New York State

“The All-Electric Building Act” would ban gas hookups in new construction in New York starting in 2024. If this bill passes and you’re planning on building a new home, you would need to heat that home with electricity or something other than gas. OSHA has also put in new safety procedures to avoid electrical accidents that have increased the number of construction injury cases over the past two years.

Washington State

Under Washington’s updated energy code, which will take effect in July 2023, new commercial buildings – including multifamily residential buildings four stories and taller – will be built with high-efficiency electric heat pumps for water and space heating. Washington’s electricity mix is among the cleanest and most affordable in the country, and the new building code is projected to cut more than eight million tons of carbon dioxide by 2050, equivalent to the annual emissions of 1.8 million cars. The updated energy code also includes improvements to building envelopes and efficiency that will further save energy for building users.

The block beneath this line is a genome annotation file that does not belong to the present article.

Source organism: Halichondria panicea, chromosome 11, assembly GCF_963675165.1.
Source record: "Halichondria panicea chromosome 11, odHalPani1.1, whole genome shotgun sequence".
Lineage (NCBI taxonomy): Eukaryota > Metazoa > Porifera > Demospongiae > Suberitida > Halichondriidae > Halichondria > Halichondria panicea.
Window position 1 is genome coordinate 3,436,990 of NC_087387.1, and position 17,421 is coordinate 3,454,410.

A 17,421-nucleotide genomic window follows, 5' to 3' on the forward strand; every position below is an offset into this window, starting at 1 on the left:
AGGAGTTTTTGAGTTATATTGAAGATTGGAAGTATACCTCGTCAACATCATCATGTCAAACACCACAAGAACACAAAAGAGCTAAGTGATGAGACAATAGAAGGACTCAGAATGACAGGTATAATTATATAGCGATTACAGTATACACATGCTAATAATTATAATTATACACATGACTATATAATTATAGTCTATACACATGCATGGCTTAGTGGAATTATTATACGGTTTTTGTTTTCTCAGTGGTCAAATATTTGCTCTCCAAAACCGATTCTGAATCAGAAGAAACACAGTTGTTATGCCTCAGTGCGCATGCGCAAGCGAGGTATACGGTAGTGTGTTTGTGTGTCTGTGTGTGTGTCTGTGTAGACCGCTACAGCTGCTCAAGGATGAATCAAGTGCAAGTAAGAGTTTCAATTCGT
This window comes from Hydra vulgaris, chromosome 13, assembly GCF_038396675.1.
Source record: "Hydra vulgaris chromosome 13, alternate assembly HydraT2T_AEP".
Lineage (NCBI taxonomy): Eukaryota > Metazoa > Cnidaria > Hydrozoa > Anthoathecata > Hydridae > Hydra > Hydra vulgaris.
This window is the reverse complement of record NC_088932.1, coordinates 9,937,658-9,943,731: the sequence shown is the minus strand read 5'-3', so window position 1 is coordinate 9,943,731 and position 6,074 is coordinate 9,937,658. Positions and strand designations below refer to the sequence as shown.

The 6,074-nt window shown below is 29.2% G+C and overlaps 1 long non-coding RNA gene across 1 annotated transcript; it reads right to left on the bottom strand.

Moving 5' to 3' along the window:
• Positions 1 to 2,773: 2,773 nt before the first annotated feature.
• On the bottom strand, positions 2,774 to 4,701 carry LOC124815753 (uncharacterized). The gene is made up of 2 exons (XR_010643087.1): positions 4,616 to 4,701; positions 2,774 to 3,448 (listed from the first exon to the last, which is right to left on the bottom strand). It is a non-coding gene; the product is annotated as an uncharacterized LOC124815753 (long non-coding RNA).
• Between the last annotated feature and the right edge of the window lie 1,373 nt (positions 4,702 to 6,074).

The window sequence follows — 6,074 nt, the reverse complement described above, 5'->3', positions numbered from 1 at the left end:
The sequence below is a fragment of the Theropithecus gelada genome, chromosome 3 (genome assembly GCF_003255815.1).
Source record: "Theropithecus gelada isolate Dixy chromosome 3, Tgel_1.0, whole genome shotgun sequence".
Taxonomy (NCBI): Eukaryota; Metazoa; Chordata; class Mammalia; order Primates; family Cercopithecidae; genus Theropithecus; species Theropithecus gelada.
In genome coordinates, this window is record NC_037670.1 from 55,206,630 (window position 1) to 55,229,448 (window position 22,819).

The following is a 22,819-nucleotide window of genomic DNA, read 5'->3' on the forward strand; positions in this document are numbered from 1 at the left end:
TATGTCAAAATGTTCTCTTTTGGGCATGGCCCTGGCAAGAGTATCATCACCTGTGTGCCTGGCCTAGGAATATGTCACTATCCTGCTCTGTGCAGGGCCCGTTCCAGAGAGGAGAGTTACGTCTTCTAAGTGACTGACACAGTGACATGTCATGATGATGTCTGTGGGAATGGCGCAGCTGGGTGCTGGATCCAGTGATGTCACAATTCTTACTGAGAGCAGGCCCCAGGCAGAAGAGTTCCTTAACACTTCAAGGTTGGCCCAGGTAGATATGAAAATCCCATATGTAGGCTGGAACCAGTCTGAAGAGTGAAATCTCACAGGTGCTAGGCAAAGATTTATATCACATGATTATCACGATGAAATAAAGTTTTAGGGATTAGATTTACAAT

Starting in January, most new commercial construction in California will be required to install some solar generation and battery storage, along with heat pump technology, as the state moves toward its zero-carbon goals. The new mandates are not a flat requirement that the buildings need to be self-sustaining. Rather, it is a mandate that designers begin to include solar and battery storage in new building plans starting in January. In many cases, the California standard becomes the national standard because consumer product manufacturers don’t want to make multiple products for individual states.